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Amid nationwide culture wars, political groups see Kansas school boards as key battleground

 Amid nationwide culture wars, partisan politics are seeping in to local school board races.
Suzanne Perez
Amid nationwide culture wars, partisan politics are seeping in to local school board races.

Political groups are holding workshops for school board members and starting local chapters to rally Kansas parents and recruit candidates.

At a national summit this month, a co-founder of the conservative group Moms for Liberty asked anyone to stand if they had served on a local school board, spoken at a school board meeting or lobbied lawmakers on education issues.

Everyone stood.

“You are the courage in America right now,” said Tina Descovich, a former school board member from Florida. “We are in a fight for liberty. We are in a fight for the future of this country.”

As national culture wars seep into education debates, political groups — especially on the right — see school boards as key battlegrounds. In Kansas, conservatives increasingly organize with schools in mind, forming coalitions and recruiting candidates to boost their influence on a wider scale.

Moms for Liberty, founded by Florida women who campaigned against pandemic school closures and mask mandates, recently established its first Kansas chapter. Members put flyers on cars in Johnson County defending the removal of some library books and criticizing local students’ scores on state tests.

New groups or offshoots are forming, too. The conservative Kansas Policy Institute recently launched the Kansas School Board Resource Center, a right-leaning option for school board members seeking guidance on education issues.

“From what I hear from school board members, they have trouble getting things done,” said Ward Cassidy, director of the center and a former Republican state legislator. “We need board members in the state of Kansas who will get involved and make real changes.”

The center holds online and in-person workshops for board members and crafts model policies on topics like parents’ rights and student discipline. In November, it will hold its first conference in Wichita.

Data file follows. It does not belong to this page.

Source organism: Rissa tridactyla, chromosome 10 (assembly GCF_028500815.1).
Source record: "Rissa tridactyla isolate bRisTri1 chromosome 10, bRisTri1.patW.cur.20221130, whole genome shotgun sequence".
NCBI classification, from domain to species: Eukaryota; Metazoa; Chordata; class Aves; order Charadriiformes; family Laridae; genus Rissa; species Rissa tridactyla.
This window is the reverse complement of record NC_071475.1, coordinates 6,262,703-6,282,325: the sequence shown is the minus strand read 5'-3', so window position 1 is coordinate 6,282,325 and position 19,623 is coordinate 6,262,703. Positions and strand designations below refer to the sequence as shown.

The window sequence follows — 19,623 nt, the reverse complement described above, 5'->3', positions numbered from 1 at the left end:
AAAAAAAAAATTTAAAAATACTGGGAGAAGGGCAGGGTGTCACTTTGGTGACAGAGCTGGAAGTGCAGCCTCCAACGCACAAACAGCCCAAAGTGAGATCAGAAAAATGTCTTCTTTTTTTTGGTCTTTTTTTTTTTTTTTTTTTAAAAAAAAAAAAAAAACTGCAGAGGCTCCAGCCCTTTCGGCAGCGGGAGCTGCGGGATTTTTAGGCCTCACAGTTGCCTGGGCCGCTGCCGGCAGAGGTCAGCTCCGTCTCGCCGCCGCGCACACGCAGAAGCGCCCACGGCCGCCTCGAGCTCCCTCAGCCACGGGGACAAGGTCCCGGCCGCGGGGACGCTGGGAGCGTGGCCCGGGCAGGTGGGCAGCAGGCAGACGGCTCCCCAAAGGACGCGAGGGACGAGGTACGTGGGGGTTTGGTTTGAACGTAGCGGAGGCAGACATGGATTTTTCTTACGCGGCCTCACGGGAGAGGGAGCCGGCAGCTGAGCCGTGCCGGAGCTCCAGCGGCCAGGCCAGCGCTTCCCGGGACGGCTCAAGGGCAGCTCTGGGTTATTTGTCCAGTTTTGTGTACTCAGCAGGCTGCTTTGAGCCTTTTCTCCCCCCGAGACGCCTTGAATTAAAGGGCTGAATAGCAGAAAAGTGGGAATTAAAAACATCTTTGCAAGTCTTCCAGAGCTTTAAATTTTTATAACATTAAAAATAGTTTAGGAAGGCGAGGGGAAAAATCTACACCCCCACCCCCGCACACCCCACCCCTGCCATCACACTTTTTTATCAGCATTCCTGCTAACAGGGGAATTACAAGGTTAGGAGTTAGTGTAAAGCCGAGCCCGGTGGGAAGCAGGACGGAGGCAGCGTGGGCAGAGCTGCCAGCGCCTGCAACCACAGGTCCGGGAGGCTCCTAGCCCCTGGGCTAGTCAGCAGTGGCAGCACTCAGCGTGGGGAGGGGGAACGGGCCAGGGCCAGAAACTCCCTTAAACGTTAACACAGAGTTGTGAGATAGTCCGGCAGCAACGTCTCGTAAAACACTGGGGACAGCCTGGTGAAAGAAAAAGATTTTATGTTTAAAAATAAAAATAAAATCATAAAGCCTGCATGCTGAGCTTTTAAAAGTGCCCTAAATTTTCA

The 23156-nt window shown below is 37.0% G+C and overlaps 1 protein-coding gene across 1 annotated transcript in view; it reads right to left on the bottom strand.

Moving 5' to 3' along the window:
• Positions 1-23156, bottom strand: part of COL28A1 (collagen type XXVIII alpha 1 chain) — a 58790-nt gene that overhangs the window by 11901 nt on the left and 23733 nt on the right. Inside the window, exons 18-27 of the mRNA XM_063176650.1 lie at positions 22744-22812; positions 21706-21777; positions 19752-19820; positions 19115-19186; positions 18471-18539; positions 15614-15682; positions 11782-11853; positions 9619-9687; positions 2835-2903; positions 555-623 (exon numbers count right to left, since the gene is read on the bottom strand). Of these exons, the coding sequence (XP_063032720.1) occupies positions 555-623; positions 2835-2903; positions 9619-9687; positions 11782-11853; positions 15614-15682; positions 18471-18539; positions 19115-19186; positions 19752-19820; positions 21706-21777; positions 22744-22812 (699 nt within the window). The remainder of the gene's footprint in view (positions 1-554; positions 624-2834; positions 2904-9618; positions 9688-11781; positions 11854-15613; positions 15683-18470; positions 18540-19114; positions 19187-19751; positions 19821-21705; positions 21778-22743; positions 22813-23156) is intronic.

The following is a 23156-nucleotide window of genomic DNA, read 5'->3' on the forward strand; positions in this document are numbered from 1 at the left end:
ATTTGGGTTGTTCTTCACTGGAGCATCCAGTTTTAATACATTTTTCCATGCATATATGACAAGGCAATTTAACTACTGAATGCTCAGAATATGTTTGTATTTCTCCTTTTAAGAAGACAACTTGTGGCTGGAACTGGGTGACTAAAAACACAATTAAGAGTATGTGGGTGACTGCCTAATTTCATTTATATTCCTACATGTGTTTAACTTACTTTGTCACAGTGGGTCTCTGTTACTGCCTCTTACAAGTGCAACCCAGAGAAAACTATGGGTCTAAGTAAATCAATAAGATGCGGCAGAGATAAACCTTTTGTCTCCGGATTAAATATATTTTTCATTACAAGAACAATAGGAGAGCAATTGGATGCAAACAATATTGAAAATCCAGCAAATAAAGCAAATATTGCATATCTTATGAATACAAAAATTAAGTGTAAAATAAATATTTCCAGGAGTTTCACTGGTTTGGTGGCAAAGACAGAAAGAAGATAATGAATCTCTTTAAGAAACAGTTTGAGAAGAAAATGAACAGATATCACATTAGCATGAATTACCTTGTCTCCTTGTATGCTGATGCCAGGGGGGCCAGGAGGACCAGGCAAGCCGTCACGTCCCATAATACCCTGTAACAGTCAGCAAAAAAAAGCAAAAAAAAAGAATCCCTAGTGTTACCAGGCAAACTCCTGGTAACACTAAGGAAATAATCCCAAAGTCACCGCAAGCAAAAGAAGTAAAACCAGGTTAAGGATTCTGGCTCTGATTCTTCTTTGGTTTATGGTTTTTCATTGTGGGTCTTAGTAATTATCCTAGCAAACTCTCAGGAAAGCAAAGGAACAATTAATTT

Cassidy said the group wants students to learn more and school boards to make wiser use of tax dollars.

“It would be interesting to see what would happen … if they actually lowered a property tax some year because they had the money they needed,” Cassidy said. “There’s a lot of school districts that could do just that.”

But the education establishment sees a blatant effort to undermine public schools. Leah Fliter, assistant director for advocacy with the Kansas Association of School Boards, said some groups use culture-war debates to serve their own political interests, including a push to divert tax money away from public schools and toward private and religious schools through proposed voucher programs.

“It’s a long game that folks are playing,” Fliter said. “They’re using these political issues to undermine public schools so that they can criticize them and defund them.”

The Kansas Association of School Boards started more than 100 years ago. It’s financed with membership fees from local districts. Cassidy said the Kansas School Board Resource Center is funded by multiple donors, but its parent organization has ties to Wichita billionaire Charles Koch.

Another new group founded by evangelical Christian church leaders — the City Elders of Oklahoma — recently expanded into Kansas and is recruiting people to run for school boards. Leaders of the Sedgwick County Republican Party promoted the group in its newsletter to members.

“Government-funded, government-subsidized education has been the greatest adversary of faith, family and freedom for a generation,” founder Jesse Leon Rodgers says in a video on the group’s website. “It’s social engineering and secular humanism at its best.”

Since the pandemic, conservatives have been winning more school board races. Three conservatives who won seats on the state Board of Education last fall have raised objections to federal COVID-relief funding, library books and the school lunch program, among other issues.

In Wichita, the state’s largest district, three of four conservative challengers won seats on the school board in 2021. Similarly, candidates in Johnson County who campaigned against an anti-racism curriculum, calling it “critical race theory,” won board seats in Blue Valley and Olathe.

This year, five candidates running for an at-large seat on the Wichita school board will meet in a primary Aug. 1. Three of the five are conservative.

Cassidy, who leads the conservative school board resource center, said school board members need new perspectives and direction.

“We’ve done these things all these years the same way, and it doesn’t seem like we’re making any great strides for improvement,” he said. “So maybe if we do this it will help.”

Suzanne Perez reports on education for KMUW in Wichita and the Kansas News Service. You can follow her on Twitter @SuzPerezICT.

The Kansas News Service is a collaboration of KMUW, KCUR, Kansas Public Radio and High Plains Public Radio focused on health, the social determinants of health and their connection to public policy.

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Copyright 2023 KMUW | NPR for Wichita. To see more, visit KMUW | NPR for Wichita.

Corrected: July 27, 2023 at 4:58 PM CDT
Editor's note: Candidates running for the Shawnee Mission school board who campaigned against an anti-racism curriculum did not win seats on the board. An earlier version of this story was incorrect.
Suzanne Perez is a longtime journalist covering education and general news for KMUW and the Kansas News Service. Before coming to KMUW, she worked at The Wichita Eagle, where she covered schools and a variety of other topics.
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